Toy Story 4 nosed down 37% in its sixth weekend with $9.9 million, taking its totals to $395.6 million domestically and $917.9 million worldwide. The movie is still on pace for around $420 million or so in the US, adding to Disney’s good fortunes. The production budget was $200 million.

Crawl came in fine in its third weekend, off 34% to $4 million. The alligator thriller is has pulled itself to $31.5 million domestically and $45.9 million worldwide thus far on a $13.5 million budget. In the US, it it’s looking likely to finish out at around $40 million and will reach profit once overseas numbers are tallied in.

Danny Boyle’s Yesterday sleeper run continues, as the musically-themed fantasy dramedy was down 40% in its fifth weekend to $3 million. The film now tallied $63.3 million domestically and $109.6 million worldwide against a budget of $26 million. It is still looking like it will cross the $70 million mark domestically, making a nice mid-budget hit for Universal.

Aladdin was down 32% in its tenth weekend, continuing its stellar run with $2.8 million. The live action film has $345.9 million domestically and has crossed $1 billion worldwide at $1.01 billion so far. Not to sound like a broken record here, but there are currently four films that have grossed $1 billion worldwide thus far and another two guaranteed to cross that by the end of their runs. Five of those six films are Disney, and one is Sony’s MCU film. Aladdin should total around $355 million by the end of its run, and is obviously huge even with a $183 million budget.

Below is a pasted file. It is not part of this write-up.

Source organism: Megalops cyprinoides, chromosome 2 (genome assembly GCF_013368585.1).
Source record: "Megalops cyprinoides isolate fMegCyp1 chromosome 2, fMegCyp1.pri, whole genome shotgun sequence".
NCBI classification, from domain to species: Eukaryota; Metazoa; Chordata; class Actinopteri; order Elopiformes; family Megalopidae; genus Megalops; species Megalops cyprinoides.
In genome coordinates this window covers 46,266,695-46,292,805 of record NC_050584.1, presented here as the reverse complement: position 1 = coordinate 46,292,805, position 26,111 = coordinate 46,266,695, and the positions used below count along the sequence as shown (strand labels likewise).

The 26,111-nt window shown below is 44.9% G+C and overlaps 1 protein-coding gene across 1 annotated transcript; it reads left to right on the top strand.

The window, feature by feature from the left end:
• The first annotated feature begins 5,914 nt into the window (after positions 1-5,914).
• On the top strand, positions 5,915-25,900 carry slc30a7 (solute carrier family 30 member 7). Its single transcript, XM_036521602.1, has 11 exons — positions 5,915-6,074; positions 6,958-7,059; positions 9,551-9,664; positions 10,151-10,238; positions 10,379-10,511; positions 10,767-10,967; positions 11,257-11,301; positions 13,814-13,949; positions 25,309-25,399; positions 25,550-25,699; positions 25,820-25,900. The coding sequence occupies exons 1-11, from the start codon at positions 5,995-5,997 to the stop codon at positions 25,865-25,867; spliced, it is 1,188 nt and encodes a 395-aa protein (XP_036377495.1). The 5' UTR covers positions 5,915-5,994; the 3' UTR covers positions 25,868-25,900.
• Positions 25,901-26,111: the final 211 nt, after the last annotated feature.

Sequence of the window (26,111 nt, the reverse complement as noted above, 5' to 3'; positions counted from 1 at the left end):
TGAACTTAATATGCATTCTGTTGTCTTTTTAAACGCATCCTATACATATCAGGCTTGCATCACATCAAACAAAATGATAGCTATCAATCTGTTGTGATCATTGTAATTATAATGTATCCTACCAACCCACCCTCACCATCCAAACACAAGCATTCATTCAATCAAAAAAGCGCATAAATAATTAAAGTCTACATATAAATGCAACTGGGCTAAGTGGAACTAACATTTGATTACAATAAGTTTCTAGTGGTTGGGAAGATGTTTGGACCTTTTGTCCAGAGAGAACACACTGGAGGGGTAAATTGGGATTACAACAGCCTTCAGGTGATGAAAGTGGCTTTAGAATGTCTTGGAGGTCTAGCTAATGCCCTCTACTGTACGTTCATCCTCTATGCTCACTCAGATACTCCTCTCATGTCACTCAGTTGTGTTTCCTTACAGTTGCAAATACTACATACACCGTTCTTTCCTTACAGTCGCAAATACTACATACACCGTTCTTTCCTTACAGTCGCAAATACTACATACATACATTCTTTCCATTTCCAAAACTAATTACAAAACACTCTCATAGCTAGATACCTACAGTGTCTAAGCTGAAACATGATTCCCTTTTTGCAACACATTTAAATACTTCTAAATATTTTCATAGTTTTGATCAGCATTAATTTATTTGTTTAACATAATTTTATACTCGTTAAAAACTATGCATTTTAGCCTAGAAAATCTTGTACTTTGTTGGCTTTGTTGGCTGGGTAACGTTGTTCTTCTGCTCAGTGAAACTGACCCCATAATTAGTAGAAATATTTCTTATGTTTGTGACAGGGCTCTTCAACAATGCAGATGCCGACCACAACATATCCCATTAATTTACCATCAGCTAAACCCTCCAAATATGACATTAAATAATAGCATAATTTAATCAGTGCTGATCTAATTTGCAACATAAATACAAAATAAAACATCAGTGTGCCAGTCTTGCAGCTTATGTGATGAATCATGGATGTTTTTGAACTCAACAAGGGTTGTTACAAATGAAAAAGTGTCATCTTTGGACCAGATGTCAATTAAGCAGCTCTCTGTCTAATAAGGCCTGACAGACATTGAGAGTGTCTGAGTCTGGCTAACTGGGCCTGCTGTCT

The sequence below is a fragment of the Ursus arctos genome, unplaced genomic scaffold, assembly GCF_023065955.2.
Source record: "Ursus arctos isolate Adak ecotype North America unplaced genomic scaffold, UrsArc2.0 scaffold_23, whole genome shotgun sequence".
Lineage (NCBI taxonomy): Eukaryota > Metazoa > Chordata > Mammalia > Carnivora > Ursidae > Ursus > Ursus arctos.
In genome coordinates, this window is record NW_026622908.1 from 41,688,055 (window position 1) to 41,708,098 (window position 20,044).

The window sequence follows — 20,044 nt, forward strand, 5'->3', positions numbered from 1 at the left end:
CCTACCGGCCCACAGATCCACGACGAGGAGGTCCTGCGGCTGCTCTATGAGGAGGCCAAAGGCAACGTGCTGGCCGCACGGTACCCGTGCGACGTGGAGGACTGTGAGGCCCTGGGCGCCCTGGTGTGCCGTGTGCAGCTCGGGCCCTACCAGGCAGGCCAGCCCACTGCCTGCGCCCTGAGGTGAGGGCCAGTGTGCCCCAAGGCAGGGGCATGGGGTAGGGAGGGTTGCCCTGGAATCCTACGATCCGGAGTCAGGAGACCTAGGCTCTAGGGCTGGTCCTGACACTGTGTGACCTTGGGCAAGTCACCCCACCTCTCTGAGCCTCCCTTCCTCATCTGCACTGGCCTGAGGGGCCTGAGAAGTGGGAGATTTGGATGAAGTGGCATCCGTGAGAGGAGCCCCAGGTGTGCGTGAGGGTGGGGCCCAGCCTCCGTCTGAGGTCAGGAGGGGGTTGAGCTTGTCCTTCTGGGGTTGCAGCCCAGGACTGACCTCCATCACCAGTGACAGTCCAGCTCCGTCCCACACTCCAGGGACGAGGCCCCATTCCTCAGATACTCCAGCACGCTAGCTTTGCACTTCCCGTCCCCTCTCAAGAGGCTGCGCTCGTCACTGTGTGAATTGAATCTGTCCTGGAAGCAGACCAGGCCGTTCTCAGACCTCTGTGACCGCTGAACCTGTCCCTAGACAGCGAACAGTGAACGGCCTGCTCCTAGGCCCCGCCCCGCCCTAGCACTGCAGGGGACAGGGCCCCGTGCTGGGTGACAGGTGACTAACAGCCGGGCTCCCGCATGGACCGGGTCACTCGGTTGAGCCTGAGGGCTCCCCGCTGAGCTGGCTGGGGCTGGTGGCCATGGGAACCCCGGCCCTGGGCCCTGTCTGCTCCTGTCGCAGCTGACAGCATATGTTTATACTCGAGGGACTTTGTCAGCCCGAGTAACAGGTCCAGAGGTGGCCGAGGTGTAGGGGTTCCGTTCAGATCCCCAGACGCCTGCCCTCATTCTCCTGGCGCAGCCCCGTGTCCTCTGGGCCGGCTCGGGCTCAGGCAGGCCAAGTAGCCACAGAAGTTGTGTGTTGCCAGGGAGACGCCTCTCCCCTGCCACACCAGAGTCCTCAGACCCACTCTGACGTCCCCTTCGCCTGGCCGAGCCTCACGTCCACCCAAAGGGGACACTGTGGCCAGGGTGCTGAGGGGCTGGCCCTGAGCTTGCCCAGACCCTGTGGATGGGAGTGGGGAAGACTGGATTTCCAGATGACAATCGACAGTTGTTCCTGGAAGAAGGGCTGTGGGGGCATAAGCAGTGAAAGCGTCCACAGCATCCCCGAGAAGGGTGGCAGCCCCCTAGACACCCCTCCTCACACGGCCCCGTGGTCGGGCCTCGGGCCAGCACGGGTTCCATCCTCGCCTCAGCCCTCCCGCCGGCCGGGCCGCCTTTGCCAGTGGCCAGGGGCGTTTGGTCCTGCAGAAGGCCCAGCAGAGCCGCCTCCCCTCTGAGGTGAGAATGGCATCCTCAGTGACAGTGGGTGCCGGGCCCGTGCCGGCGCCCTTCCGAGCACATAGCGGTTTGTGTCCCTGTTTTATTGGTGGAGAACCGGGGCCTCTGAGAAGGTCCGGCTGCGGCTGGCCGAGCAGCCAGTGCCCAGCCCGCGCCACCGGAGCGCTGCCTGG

Stuber, meanwhile, is fading away fast. The Dave Bautista/Kumail Nanjiani action/comedy sunk 59% in its third weekend to $1.7 million, bringing its totals to just $20.1 million domestically and $25.3 million worldwide. This is going to be a money loser for Fox (and thus Disney), with maybe $25 million domestically. Even the relatively low $16 million budget is not going to be made back with marketing added in.

Annabelle Comes Home was down a solid 40% in its fifth weekend with $1.6 million. The Conjuring universe film has a total of $69.7 million domestically right now and $207.4 million worldwide against a $30 million budget. Its US run will end at around $75 million.

Coming in at #10 was Awkafina’s latest film, The Farewell. The dramedy about a woman who goes home to China with her family to say goodbye to their dying matriarch expanded from 35 to 135 theaters in its third weekend and brought in $1.5 million, bringing its total to $3.7 million thus far. The film has been building its grosses on critical acclaim and audience word of mouth, with a 100% RT consensus and strong audience marks across the board. Its future successes depend on how A24 handles its expansion and the box office isn’t known, but this has the chance to be a bit of an indie hit.

The Lion King will cede way for a new king next weekend in Fast & Furious Presents: Hobbs & Shaw. The Rock/Jason Statham spinoff of the action franchise is looking at around $80 million to start.
BOX OFFICE TOP TEN (Three-Day Domestic Numbers)
1. The Lion King – $75.5 million ($350.8 million total)
2. Once Upon a Time in Hollywood – $40.4 million ($40.4 million total)
3. Spider-Man: Far from Home – $12.2 million ($344.5 million total)
4. Toy Story 4 – $9.9 million ($395.6 million total)
5. Crawl – $4 million ($31.5 million total)
6. Yesterday – $3 million ($63.3 million total)
7. Aladdin – $2.8 million ($345.9 million total)
8. Stuber – $1.7 million ($20.1 million total)
9. Annabelle Comes Home – $1.6 million ($69.7 million total)
10. The Farewell – $1.5 million ($3.7 million total)